Turmeric is most certainly described as a beneficial herb in many situations.


SuperG
 

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Yes, llombardo, we use it. Our holistic leaning vet recommended it for Traveler's fatty lumps and they did seem to get smaller. My husbands doctor recommended it for him as well.

I just read this yesterday: Because bromelain increases the absorption and anti-inflammatory effects of curcumin, it is often combined with turmeric products.
Source: Turmeric | University of Maryland Medical Center Turmeric | University of Maryland Medical Center
University of Maryland Medical Center

And this:— ConsumerLab.com Finds 20% of Turmeric Supplements Selected for Review Deliver Less than 15% of Promised Compounds —

And this-Curcumin C3 Complex supplies 95% total curcuminoids, including curcumin, bisdemethoxy curcumin and demethoxy curcumin. BioPerine is an extract of Black Pepper fruit that contains 95-98% piperine. BioPerine is added as a natural bioenhancer to promote absorption.

A little follow up to the piperine indicates the recommended amount should be in the 5% range and it supposedly increases bioavailability some 2000%.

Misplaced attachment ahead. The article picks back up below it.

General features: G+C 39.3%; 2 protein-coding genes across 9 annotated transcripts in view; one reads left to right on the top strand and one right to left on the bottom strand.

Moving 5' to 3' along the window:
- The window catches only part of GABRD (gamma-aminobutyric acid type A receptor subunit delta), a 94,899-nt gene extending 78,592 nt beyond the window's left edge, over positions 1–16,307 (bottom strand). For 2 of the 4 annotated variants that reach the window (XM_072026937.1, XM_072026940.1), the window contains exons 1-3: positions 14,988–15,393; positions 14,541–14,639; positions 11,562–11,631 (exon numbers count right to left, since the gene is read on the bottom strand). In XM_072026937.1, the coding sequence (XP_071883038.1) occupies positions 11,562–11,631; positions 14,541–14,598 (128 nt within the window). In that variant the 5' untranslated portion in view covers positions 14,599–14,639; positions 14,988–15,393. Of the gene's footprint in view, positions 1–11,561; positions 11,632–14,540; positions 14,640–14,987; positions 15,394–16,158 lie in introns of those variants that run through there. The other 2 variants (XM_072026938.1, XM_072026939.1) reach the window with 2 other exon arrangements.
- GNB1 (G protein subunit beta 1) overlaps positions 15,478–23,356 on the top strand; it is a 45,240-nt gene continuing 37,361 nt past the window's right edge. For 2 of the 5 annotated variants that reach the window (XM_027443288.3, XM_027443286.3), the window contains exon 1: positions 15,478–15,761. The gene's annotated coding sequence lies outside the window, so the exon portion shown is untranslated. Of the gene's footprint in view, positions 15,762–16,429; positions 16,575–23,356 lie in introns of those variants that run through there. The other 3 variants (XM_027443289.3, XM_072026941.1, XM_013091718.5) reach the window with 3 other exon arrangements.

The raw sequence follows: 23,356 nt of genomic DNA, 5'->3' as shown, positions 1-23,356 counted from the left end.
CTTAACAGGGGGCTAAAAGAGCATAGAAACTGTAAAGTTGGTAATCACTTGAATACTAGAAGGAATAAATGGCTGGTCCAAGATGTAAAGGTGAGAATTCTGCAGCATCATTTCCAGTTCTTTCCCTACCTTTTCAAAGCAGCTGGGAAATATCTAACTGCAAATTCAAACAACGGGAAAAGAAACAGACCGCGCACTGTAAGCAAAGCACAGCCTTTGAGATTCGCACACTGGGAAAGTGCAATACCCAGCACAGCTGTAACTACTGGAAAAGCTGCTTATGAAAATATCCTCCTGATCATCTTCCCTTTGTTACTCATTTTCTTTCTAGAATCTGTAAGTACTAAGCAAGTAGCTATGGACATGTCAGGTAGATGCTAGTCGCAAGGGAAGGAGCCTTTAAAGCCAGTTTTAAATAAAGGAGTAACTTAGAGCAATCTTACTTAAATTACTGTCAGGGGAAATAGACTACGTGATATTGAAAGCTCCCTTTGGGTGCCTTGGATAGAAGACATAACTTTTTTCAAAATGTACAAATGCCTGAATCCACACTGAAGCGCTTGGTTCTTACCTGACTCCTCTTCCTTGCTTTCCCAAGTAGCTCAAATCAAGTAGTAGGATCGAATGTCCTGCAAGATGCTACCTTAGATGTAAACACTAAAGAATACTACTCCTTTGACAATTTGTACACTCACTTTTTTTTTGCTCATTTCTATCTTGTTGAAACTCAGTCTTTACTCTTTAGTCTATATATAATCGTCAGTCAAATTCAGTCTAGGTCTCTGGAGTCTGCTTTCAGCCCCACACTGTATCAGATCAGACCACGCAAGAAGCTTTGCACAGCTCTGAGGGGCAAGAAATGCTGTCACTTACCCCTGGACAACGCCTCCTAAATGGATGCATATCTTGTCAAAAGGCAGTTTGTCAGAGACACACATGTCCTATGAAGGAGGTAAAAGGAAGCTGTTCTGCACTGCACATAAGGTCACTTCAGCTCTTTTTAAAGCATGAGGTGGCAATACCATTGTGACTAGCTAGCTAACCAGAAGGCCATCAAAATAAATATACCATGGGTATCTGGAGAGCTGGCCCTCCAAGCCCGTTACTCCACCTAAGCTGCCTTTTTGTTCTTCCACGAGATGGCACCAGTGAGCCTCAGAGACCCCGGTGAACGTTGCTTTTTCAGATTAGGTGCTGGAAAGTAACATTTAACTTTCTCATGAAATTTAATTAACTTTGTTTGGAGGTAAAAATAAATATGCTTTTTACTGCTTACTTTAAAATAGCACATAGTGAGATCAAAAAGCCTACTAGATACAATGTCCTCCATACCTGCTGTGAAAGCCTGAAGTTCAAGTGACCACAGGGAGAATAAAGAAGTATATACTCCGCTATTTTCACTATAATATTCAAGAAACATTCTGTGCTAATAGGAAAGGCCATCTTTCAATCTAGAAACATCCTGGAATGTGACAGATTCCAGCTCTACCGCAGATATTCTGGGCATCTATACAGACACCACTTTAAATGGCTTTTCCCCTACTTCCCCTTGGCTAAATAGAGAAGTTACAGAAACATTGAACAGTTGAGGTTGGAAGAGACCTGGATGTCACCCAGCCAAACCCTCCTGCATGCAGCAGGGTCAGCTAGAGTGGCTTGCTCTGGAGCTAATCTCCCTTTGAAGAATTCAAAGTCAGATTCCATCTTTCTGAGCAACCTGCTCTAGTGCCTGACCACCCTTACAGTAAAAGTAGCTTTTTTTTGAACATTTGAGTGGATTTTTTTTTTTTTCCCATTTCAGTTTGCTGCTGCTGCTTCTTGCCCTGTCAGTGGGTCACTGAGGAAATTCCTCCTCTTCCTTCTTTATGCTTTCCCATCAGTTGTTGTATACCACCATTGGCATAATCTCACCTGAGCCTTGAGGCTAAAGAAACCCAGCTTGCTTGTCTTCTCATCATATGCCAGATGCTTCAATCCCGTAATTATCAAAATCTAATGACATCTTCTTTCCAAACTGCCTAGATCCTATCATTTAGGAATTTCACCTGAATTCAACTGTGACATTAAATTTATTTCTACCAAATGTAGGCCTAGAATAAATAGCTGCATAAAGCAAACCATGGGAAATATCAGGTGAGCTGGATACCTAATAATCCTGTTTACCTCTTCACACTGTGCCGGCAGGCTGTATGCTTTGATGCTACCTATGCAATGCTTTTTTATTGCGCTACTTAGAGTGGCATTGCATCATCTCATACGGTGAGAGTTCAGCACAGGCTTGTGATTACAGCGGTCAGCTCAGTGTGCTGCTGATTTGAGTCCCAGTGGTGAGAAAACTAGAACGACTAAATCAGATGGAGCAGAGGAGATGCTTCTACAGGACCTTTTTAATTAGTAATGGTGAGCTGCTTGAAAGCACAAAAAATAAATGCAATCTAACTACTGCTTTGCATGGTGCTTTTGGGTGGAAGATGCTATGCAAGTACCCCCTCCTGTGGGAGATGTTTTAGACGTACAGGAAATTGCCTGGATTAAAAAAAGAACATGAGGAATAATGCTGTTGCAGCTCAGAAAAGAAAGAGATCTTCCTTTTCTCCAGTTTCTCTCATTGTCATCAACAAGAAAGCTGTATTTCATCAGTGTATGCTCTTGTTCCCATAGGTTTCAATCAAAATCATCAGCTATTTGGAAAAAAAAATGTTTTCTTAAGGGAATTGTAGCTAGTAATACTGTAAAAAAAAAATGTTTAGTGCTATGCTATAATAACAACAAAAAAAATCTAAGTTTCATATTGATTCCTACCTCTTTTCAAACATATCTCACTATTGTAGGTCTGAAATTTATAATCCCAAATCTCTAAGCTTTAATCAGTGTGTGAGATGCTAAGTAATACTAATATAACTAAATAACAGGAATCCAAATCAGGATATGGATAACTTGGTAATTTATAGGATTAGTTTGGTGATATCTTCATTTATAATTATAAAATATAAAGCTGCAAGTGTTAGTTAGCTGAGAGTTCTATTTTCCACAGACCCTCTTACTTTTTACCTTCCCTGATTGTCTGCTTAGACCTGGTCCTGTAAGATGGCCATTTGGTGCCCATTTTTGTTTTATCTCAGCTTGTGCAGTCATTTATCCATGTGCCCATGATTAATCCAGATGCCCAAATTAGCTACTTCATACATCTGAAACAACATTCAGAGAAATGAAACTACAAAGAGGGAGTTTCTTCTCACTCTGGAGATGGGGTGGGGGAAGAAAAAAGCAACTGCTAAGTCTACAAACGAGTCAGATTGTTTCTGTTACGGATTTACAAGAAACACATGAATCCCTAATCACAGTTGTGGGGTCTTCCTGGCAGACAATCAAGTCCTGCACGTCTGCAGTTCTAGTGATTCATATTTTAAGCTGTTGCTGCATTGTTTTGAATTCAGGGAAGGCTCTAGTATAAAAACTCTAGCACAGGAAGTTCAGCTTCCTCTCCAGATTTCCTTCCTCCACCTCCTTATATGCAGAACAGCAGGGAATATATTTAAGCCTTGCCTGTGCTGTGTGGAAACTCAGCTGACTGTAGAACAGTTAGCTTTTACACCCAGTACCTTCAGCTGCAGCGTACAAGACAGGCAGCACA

After all this research, I ordered some from Dr. Danielle LLC on the internet. I'll eventually find out if it's worth the extra money. I am thinking about paying for a subscription to ConsumerLab since supplement prices are all over the place and I have no idea what I'm really getting for my money.

Lynn & Traveler

This (curcumin with Bioperine) is exactly why my doctor recommended for me as as an alternative to NSAIDS. She said she had seen great results in patients and that the Curcumin with Bioperine was much more effective and bioavailable than turmeric alone (which can work better for some than others)

Never ended up trying it though… Now that I'm reminded by this thread, maybe i'll order me some :)
 

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I think the purity of the curcumin (that's the active ingredient in turmeric that helps with inflammation) makes a huge difference. And the curamin product I used had 2 other ingredients along with the curcumin. I've taken the NOW product that is mixed with oil and didn't get the same result.

I absolutely think its good stuff and it is one of the few herbs that have medical studies done on it. The hard part is finding the product, you can afford, that works for you.
 

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My thought process is....lots of the research is based off the people that use it daily in places like India that have lower rates of everything. So I was quite confused when I read some sites that state this vitamin or that needs to be added for it to be absorbed. If that is the case then the studies would not be correct?? I would think in its most natural state would be best, no?